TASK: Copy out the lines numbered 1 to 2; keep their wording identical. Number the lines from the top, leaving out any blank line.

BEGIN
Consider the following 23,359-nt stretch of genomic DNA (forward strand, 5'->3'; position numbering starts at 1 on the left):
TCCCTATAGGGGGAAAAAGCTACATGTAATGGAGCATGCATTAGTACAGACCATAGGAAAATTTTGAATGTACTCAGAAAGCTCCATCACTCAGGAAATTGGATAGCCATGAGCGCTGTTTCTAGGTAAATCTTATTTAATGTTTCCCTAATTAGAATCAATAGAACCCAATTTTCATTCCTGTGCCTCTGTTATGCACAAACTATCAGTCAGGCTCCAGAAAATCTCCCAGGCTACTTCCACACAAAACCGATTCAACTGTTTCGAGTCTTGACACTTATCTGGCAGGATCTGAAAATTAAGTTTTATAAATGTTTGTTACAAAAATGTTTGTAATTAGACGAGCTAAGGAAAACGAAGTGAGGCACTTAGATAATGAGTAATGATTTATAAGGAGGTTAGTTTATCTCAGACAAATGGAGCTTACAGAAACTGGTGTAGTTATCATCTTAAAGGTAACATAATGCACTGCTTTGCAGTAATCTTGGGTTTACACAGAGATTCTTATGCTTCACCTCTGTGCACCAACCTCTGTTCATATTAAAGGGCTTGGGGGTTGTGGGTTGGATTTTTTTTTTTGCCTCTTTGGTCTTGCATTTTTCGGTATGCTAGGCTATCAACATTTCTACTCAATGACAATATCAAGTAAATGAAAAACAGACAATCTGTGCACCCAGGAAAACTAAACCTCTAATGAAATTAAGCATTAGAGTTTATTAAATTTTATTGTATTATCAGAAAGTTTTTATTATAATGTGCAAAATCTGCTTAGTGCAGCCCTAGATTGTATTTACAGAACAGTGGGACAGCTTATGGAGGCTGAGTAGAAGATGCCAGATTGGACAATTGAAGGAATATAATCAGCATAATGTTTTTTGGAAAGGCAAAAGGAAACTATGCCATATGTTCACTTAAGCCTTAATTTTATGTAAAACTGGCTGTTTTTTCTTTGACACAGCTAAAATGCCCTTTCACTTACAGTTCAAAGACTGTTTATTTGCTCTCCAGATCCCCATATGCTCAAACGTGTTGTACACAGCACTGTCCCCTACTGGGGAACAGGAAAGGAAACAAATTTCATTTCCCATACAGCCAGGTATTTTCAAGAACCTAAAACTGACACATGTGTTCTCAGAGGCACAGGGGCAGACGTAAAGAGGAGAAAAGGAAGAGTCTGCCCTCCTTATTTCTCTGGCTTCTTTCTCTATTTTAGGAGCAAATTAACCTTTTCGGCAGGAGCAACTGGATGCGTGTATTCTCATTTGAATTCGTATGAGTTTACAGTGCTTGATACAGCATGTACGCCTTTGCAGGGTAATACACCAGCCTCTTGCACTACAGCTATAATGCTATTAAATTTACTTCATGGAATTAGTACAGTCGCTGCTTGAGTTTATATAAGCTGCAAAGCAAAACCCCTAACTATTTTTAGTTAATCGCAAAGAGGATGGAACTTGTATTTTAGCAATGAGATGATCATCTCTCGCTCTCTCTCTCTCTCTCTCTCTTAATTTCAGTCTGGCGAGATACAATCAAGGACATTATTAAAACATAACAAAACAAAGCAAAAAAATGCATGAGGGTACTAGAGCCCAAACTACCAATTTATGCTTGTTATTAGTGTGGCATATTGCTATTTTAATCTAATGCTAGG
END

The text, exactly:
Consider the following 23,359-nt stretch of genomic DNA (forward strand, 5'->3'; position numbering starts at 1 on the left):
TCCCTATAGGGGGAAAAAGCTACATGTAATGGAGCATGCATTAGTACAGACCATAGGAAAATTTTGAATGTACTCAGAAAGCTCCATCACTCAGGAAATTGGATAGCCATGAGCGCTGTTTCTAGGTAAATCTTATTTAATGTTTCCCTAATTAGAATCAATAGAACCCAATTTTCATTCCTGTGCCTCTGTTATGCACAAACTATCAGTCAGGCTCCAGAAAATCTCCCAGGCTACTTCCACACAAAACCGATTCAACTGTTTCGAGTCTTGACACTTATCTGGCAGGATCTGAAAATTAAGTTTTATAAATGTTTGTTACAAAAATGTTTGTAATTAGACGAGCTAAGGAAAACGAAGTGAGGCACTTAGATAATGAGTAATGATTTATAAGGAGGTTAGTTTATCTCAGACAAATGGAGCTTACAGAAACTGGTGTAGTTATCATCTTAAAGGTAACATAATGCACTGCTTTGCAGTAATCTTGGGTTTACACAGAGATTCTTATGCTTCACCTCTGTGCACCAACCTCTGTTCATATTAAAGGGCTTGGGGGTTGTGGGTTGGATTTTTTTTTTTGCCTCTTTGGTCTTGCATTTTTCGGTATGCTAGGCTATCAACATTTCTACTCAATGACAATATCAAGTAAATGAAAAACAGACAATCTGTGCACCCAGGAAAACTAAACCTCTAATGAAATTAAGCATTAGAGTTTATTAAATTTTATTGTATTATCAGAAAGTTTTTATTATAATGTGCAAAATCTGCTTAGTGCAGCCCTAGATTGTATTTACAGAACAGTGGGACAGCTTATGGAGGCTGAGTAGAAGATGCCAGATTGGACAATTGAAGGAATATAATCAGCATAATGTTTTTTGGAAAGGCAAAAGGAAACTATGCCATATGTTCACTTAAGCCTTAATTTTATGTAAAACTGGCTGTTTTTTCTTTGACACAGCTAAAATGCCCTTTCACTTACAGTTCAAAGACTGTTTATTTGCTCTCCAGATCCCCATATGCTCAAACGTGTTGTACACAGCACTGTCCCCTACTGGGGAACAGGAAAGGAAACAAATTTCATTTCCCATACAGCCAGGTATTTTCAAGAACCTAAAACTGACACATGTGTTCTCAGAGGCACAGGGGCAGACGTAAAGAGGAGAAAAGGAAGAGTCTGCCCTCCTTATTTCTCTGGCTTCTTTCTCTATTTTAGGAGCAAATTAACCTTTTCGGCAGGAGCAACTGGATGCGTGTATTCTCATTTGAATTCGTATGAGTTTACAGTGCTTGATACAGCATGTACGCCTTTGCAGGGTAATACACCAGCCTCTTGCACTACAGCTATAATGCTATTAAATTTACTTCATGGAATTAGTACAGTCGCTGCTTGAGTTTATATAAGCTGCAAAGCAAAACCCCTAACTATTTTTAGTTAATCGCAAAGAGGATGGAACTTGTATTTTAGCAATGAGATGATCATCTCTCGCTCTCTCTCTCTCTCTCTCTCTTAATTTCAGTCTGGCGAGATACAATCAAGGACATTATTAAAACATAACAAAACAAAGCAAAAAAATGCATGAGGGTACTAGAGCCCAAACTACCAATTTATGCTTGTTATTAGTGTGGCATATTGCTATTTTAATCTAATGCTAGG